Just thought I’d expand on one of my sentences from that last posting:  “During Lent we acknowledge and grieve for past failings. ”

purple bar

It can be said that in some way, small or large, we contribute to the moral fiber of the nation we live in, so our private good or bad moral behavior is of social consequence.   Lent is good for the soul;  Lent is good for the nation.

So let’s look at what kind of “failings”  a nation can have:   Violence.  Hatred.   War.    Sexual immorality.    Injustice.    Lawless Leaders      We can all name even more.    Sound like a nation you know?    Now multiply the intensity of all that by a hundredfold –  and you have the ancient people of Assyria, at a certain time of their history.

I knew this from my university studies,  but one time, more recently, one of my classes was studying the book of Jonah,  so I needed to do some more research on just why Jonah was sent up to Assyria.


What I learned still sickens me.    Don’t even use your imagination.   Once those images are put into your mind,  it’s hard to live with them.

The Assyrians made many recordings of their atrocities, the better to intimidate their enemies.

Assyr horses

A good question for us today during Lent is  why can people hurt each other?  Why does such evil exist?   Or, as we ask today:   If God is good, why does He permit evil in the world?      The horrifying evil committed by the Assyrians was spreading throughout the region.   It was increasing, not lessening.  Whole populations were being mercilessly wiped out – the only way to be “safe” was to become part of the Assyrian war machine –  and participate in the evil.

Couldn’t a Good God put a stop to this?    Yes, that was the plan.   But He didn’t carry it out just then.    The Reading given to us on this particular Monday in Lent tells us that God gave them “a chance.”    “To know, to acknowledge, and to grieve”  for their past “failings,”  just as we must do during Lent.

as prophet jonah

So he picked a guy, one from among His Chosen People.   His name was Jonah but forget the “whale”  – it wasn’t a whale and that was only a minor incident showing that God wins – you can’t run away.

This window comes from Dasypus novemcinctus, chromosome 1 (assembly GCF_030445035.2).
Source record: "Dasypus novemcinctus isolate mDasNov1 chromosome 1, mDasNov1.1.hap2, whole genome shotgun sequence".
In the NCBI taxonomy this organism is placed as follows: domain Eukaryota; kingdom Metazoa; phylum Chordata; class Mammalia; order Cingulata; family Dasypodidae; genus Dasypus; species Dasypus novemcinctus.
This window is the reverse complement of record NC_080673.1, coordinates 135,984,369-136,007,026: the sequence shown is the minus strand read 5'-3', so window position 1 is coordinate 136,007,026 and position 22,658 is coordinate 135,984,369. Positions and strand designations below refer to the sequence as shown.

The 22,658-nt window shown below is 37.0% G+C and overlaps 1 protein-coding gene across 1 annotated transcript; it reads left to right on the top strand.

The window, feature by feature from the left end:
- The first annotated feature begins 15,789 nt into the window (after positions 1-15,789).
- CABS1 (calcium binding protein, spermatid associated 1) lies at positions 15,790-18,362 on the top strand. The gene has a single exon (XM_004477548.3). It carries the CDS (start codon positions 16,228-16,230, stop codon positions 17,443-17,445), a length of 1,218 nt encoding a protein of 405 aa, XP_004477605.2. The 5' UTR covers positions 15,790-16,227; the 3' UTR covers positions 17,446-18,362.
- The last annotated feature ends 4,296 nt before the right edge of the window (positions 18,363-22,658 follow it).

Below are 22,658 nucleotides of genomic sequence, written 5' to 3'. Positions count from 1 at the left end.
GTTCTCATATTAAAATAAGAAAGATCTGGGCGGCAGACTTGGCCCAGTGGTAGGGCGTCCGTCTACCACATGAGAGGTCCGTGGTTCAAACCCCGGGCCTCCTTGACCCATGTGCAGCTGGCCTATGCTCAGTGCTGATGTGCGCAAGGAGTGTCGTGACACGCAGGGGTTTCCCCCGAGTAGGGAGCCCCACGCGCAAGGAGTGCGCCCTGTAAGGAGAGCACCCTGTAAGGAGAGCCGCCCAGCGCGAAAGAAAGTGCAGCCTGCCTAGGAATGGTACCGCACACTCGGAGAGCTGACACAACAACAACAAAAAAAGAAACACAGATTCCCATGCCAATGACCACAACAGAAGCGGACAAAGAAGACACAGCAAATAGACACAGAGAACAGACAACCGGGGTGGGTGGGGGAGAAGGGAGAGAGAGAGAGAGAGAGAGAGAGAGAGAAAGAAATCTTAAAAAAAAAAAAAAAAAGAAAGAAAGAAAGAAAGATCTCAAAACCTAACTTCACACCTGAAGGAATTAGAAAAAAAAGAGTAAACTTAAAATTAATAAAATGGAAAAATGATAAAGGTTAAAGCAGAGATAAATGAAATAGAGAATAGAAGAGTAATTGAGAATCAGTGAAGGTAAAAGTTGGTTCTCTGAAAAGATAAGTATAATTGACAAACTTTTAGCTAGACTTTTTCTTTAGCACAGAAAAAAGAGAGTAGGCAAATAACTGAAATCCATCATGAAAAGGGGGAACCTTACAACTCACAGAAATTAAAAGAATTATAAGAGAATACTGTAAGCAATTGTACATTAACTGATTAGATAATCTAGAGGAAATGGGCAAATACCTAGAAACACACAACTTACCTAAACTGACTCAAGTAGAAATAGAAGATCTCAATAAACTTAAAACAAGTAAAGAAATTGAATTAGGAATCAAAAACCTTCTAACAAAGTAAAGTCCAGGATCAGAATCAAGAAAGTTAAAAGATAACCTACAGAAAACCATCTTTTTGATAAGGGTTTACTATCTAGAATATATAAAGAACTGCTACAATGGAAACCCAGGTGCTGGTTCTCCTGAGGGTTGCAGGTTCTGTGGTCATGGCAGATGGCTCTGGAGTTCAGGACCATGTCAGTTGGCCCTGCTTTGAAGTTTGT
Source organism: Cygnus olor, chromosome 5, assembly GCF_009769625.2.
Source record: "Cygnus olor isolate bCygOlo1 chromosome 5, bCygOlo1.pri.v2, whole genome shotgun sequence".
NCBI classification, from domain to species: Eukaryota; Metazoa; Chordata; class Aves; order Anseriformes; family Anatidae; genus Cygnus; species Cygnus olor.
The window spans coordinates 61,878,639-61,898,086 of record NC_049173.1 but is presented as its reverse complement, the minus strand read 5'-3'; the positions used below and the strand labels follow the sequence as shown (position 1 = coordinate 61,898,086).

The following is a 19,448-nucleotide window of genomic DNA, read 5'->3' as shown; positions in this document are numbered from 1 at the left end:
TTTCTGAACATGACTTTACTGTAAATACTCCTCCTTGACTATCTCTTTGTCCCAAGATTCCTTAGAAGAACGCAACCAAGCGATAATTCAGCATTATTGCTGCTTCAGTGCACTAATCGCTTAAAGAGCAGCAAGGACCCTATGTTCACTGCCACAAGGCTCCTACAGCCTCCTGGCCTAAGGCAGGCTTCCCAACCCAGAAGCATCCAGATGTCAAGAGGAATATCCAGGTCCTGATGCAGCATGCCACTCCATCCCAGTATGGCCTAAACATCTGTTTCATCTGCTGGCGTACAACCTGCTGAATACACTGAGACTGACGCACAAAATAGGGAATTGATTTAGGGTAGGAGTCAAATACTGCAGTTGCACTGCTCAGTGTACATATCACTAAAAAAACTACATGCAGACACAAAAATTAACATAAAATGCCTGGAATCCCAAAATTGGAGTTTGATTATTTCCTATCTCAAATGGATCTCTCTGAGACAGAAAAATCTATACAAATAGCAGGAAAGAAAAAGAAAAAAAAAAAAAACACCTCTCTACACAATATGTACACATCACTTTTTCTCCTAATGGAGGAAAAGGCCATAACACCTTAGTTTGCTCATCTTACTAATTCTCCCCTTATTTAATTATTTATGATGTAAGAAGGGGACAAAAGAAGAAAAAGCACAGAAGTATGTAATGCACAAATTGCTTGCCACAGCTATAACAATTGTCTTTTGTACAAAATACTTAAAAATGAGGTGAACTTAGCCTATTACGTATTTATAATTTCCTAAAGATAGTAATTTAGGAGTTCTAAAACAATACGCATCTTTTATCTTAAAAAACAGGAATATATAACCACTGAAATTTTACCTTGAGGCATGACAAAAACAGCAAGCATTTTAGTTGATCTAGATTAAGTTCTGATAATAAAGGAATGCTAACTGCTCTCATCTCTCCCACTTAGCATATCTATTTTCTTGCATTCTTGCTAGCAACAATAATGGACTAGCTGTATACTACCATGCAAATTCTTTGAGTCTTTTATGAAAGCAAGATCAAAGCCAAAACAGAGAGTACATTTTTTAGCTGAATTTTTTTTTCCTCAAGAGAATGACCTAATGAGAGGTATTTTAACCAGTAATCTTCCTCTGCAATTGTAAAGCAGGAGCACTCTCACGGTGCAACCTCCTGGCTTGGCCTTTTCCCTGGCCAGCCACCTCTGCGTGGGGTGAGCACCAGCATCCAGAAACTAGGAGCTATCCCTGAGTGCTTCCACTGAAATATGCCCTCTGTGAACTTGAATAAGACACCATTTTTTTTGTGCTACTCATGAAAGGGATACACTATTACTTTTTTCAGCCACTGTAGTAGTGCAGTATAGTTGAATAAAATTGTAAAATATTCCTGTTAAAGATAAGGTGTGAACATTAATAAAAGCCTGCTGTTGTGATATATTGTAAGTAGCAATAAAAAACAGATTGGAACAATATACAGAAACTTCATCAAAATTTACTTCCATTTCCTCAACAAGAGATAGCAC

as ninevah

Jonah was sent right into the “heart of the monster,”  to Nineveh,  the beautiful capital city of Assyria.  It was so large that we’re told it would take three days just to walk across it from one end to the other.     And Jonah preached to them….dumb as it sounds,  he really did say the words, right out in public,  that God wanted the Assyrians to hear.    “This is how awful you are,  this is what I will do, unless you repent and show your sorrow.”

as sackclothAmazingly, they did.   Sackcloth and ashes.  And they received another 40 years of strength and prosperity, much less violent and evil now –   40 years,  until their children grew up and became forgetful and ungrateful and fell back into the former ways of their parents, and God did away with Assyria.  For the next  2800 years,  this is what Nineveh looks like  –

as ninevah now

But this isn’t a history lesson about Nineveh.  It’s a story for Lent and how it works.  In the little time we have left of this year’s Lent,  we can remember:  evil does exist, and sometimes we’re responsible for a little part of it.   God really does hate for us to do bad things, but He offers us a chance, first.    It’s called our Lifetime.    A chance to think,  acknowledge,  be sorrowful,  repent and do penance.

God is good.

Deo gratias.



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